In Bungie's first smash hit, Halo, you played as Master Chief, a character who was completely ambiguous on purpose so that the player had no preconceived notions about what s/he looked like. The effort was designed so that players could have no trouble inserting themselves into the role. The trouble with that, I find, is that I had no connection with it. Master Chief offered a suit for us to wear, but not much beyond that. The Destiny franchise is very different, because from the start we had a character we could like and identify with -- a guy (an Exo, not a person) with a great sense of humor and a weirdness that made you constantly question whether the guy was an idiot or a genius. (I'm still collecting expired ramen coupons, thinking they may be worth something someday.) Cayde-6 was no suit for the player to wear. Cayde-6 was interactive, and... alive.

My concern now is what the future holds. Destiny without Cayde-n is just another kill-kill-kill game. I can get those anywhere. Cayde-6 brought the franchise to life. One of the commenters on the PlayStation blog felt much the same: "Cayde-6 is my favorite, as a hunter… he was my mentor through the last several years across each game." Truth.

Ballsy move to take Cayde-6 "off the board" (Bungie's words). At this point, I have Cayde-6's gun, ship, and emptiness. I want my mentor back.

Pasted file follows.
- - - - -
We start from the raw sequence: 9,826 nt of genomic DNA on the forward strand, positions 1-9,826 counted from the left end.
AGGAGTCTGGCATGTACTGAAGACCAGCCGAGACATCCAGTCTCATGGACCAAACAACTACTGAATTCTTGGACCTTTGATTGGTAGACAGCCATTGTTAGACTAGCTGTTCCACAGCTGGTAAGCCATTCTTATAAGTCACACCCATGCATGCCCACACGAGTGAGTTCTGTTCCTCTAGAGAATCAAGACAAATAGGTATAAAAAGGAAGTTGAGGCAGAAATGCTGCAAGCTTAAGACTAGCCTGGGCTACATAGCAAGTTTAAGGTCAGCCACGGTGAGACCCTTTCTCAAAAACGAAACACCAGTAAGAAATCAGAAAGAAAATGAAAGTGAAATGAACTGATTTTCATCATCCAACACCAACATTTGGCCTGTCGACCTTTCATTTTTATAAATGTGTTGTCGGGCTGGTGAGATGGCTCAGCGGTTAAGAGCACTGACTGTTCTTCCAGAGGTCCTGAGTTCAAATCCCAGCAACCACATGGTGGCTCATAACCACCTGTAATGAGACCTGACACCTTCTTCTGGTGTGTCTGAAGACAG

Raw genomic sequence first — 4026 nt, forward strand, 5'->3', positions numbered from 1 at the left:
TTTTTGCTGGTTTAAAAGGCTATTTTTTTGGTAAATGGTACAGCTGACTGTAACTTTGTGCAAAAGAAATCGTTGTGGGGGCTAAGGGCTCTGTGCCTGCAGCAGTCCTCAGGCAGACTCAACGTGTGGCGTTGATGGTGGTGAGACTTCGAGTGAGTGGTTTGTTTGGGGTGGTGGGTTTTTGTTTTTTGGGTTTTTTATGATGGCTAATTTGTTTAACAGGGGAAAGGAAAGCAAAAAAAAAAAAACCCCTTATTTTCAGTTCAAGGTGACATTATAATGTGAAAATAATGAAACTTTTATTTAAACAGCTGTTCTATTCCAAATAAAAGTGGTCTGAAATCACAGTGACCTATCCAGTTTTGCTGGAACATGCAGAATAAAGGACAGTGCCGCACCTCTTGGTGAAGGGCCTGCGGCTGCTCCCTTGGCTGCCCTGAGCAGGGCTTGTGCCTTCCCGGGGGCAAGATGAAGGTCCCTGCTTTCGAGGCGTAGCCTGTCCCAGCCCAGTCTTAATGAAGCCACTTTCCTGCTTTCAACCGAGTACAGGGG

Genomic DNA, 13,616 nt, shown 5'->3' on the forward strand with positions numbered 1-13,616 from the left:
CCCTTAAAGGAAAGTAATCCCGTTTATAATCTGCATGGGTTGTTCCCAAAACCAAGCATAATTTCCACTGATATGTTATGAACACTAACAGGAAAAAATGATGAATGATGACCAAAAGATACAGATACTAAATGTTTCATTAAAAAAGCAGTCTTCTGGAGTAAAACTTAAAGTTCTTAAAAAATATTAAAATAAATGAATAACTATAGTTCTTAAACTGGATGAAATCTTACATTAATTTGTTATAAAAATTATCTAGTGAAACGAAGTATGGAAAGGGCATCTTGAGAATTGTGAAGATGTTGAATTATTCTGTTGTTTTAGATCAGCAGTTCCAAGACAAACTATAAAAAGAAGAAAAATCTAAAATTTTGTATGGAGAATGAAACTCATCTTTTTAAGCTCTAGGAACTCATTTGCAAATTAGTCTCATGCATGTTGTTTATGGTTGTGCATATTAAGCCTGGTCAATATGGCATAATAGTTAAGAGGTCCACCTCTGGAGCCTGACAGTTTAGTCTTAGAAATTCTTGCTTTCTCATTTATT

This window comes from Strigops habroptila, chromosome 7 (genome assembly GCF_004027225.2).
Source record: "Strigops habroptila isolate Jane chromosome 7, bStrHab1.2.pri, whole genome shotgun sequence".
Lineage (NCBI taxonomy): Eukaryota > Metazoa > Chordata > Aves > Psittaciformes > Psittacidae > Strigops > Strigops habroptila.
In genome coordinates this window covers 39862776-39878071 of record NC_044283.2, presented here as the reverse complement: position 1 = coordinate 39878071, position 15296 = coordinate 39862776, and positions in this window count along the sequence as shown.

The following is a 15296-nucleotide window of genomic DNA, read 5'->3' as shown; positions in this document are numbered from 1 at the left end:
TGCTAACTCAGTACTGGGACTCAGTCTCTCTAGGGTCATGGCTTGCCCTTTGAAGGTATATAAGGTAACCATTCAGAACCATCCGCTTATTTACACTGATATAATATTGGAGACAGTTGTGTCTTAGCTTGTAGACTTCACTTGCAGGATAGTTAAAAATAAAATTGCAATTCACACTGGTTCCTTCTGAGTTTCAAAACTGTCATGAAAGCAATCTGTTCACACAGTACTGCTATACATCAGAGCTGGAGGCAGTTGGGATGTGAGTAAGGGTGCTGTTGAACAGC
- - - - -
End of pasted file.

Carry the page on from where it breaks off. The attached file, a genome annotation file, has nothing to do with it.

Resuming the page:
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2018.03.11On Pokemon GO!

I've been playing Pokémon GO! for two years this coming July -- started playing as a way to increase connection with kiddo and to add some fun distraction to exercise. Since then, she's just about stopped playing, but recently I've hit a significant milestone.

It's been a very long road, but I reached Level 30 late last week! And I bought the sweater to prove it!

Image credit: Niantic



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2018.03.04On Wolfenstein II

Wow.

I am a late adopter of this title. I didn't really care too much about it at launch because I was so heavy into Destiny 2. But Destiny 2 is very heavy on Internet traffic, and my wireless connection to my console has been suffering of late... so I downloaded the insanely large Wolfenstein II. And wow am I glad I did.

It's a fantastic game -- I actually LOL'd and applauded the birthday scene -- and it plays much much longer than I thought it would... though there's one thing about it that makes me nuts: use of the Enigma terminal is very poorly explained and the interface is difficult to understand.


image credit: GameRevolution

Honestly, this part is awful and frustrating. Most people are going to burn through Enigma codes simply because the interface is difficult to understand. There are a number of posts online about it -- just Googling "Wolfenstein II enigma" was sufficient to return several. Three big notes I'd offer about using the terminal are: